Activision strikes the 2600 again with this entertaining, exciting shooter game features a cyberspace type plot in a fun shooting action title. Taking place in cyberspace, the object is too shoot as many baddies as possible. The action is fast and exciting. While Beamrider is above average in the graphics and sound departments playability is weakened somewhat by the sluggish controls and hard to understand screen layout. Beamrider is a more than adequate shooter and will entertain you somewhat. like many shooters of the era, Beamrider won't hold the interest of players used to today's thrill a second games. If you're nostalgic and can take a slower pace, Beamrider may be enjoyable for you. The game is hard to understand and gets pretty annoying quickly. Aside from this, one of the more original Activision 2600 tiles.


Sub-titled "The Power of He-Man", this M-Network release is a 2-screen action/adventure that isn't as good as you would hope. Since it's two screens long, sacrifices were made in the depth of each screen. The play is allright, but nothing extraordinary. Gamers will not be pleased by the blocky graphics, downright primitive sounds and dull play. While MOTU isn't the worst 2600 title by far, and offers some entertaining play for the first five minutes, this version pales to the Intellivision edition which was lots more fun, featured exciting graphics and sounds. The 2600 version is nothing more than a pale imitation. Masters is a real shame for gamers considering Mattel was able to capture the essence of classic games like Lock 'n Chase, Astrosmash and Dark Cavern so well on the 2600.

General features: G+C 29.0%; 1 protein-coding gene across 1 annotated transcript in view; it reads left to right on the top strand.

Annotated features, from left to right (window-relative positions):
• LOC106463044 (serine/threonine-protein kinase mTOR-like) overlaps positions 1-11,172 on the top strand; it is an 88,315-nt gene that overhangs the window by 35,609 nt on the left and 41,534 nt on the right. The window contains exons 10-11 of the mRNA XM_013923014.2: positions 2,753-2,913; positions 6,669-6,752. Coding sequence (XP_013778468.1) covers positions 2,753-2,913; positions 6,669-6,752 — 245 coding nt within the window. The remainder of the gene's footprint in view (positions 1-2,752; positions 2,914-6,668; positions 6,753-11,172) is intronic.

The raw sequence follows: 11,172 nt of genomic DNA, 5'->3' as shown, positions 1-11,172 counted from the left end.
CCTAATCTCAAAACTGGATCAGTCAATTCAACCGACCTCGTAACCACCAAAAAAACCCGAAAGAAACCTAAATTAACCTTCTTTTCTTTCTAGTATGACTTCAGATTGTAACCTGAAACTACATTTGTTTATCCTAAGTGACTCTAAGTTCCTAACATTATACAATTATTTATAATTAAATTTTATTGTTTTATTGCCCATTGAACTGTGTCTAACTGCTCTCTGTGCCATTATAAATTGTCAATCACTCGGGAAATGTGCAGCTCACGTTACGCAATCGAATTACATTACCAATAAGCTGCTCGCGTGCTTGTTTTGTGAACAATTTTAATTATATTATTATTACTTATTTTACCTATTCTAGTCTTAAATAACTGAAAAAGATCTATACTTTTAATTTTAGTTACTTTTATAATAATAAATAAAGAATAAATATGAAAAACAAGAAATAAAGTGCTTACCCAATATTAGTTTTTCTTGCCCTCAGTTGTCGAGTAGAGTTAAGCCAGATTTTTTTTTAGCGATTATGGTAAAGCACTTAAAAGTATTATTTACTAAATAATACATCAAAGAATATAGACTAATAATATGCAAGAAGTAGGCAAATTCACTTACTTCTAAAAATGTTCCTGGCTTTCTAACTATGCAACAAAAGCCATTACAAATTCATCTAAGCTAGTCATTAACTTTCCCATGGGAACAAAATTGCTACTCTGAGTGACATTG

While this game is one of the toughest Imagic titles to find, this is a decent multi-tiered shooter. The action scrolls left and right plus up and down. It's a fairly straightforward game, there aren't many bells and whistles which doesn't help the title. The game is fun, but gets very repetitive quickly. Graphics sound and control are above average, but most players will find themselves wanting more from the game after they defeat the same boss three times.. on their first try! This reminds you of the 2600's great shooters like Laser Gates and Vanguard. While it has some nice touches here and there they are implemented without the flair the others displayed. Subterrania is a decent attempt at a shooter, but is very limited and repetitious. More fun as a collectible than as a game.